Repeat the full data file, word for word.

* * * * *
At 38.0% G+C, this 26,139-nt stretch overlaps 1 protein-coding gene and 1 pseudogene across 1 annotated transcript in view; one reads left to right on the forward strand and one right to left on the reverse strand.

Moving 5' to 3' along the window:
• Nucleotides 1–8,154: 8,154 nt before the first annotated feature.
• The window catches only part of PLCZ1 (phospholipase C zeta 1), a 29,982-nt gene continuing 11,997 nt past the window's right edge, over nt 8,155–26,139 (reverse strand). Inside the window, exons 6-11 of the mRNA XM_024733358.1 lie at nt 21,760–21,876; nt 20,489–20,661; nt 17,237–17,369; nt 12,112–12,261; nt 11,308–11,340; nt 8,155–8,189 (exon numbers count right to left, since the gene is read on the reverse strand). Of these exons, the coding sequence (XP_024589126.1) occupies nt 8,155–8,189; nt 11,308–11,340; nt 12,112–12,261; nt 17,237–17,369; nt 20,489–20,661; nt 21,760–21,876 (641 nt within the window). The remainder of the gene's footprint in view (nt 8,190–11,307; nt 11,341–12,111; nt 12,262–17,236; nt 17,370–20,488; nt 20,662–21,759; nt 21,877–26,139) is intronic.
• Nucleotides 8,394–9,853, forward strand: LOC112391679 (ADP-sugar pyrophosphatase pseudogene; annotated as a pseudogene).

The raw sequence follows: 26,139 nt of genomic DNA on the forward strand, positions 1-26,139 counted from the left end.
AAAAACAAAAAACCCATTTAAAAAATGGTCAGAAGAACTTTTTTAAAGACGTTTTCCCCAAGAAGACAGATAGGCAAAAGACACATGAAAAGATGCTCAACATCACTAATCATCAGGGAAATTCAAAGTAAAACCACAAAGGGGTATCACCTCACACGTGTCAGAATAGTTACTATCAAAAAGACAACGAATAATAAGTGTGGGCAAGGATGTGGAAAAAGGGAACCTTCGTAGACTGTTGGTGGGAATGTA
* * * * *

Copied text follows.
At 38.0% G+C, this 26,139-nt stretch overlaps 1 protein-coding gene and 1 pseudogene across 1 annotated transcript in view; one reads left to right on the forward strand and one right to left on the reverse strand.

Moving 5' to 3' along the window:
• Nucleotides 1–8,154: 8,154 nt before the first annotated feature.
• The window catches only part of PLCZ1 (phospholipase C zeta 1), a 29,982-nt gene continuing 11,997 nt past the window's right edge, over nt 8,155–26,139 (reverse strand). Inside the window, exons 6-11 of the mRNA XM_024733358.1 lie at nt 21,760–21,876; nt 20,489–20,661; nt 17,237–17,369; nt 12,112–12,261; nt 11,308–11,340; nt 8,155–8,189 (exon numbers count right to left, since the gene is read on the reverse strand). Of these exons, the coding sequence (XP_024589126.1) occupies nt 8,155–8,189; nt 11,308–11,340; nt 12,112–12,261; nt 17,237–17,369; nt 20,489–20,661; nt 21,760–21,876 (641 nt within the window). The remainder of the gene's footprint in view (nt 8,190–11,307; nt 11,341–12,111; nt 12,262–17,236; nt 17,370–20,488; nt 20,662–21,759; nt 21,877–26,139) is intronic.
• Nucleotides 8,394–9,853, forward strand: LOC112391679 (ADP-sugar pyrophosphatase pseudogene; annotated as a pseudogene).

The raw sequence follows: 26,139 nt of genomic DNA on the forward strand, positions 1-26,139 counted from the left end.
AAAAACAAAAAACCCATTTAAAAAATGGTCAGAAGAACTTTTTTAAAGACGTTTTCCCCAAGAAGACAGATAGGCAAAAGACACATGAAAAGATGCTCAACATCACTAATCATCAGGGAAATTCAAAGTAAAACCACAAAGGGGTATCACCTCACACGTGTCAGAATAGTTACTATCAAAAAGACAACGAATAATAAGTGTGGGCAAGGATGTGGAAAAAGGGAACCTTCGTAGACTGTTGGTGGGAATGTA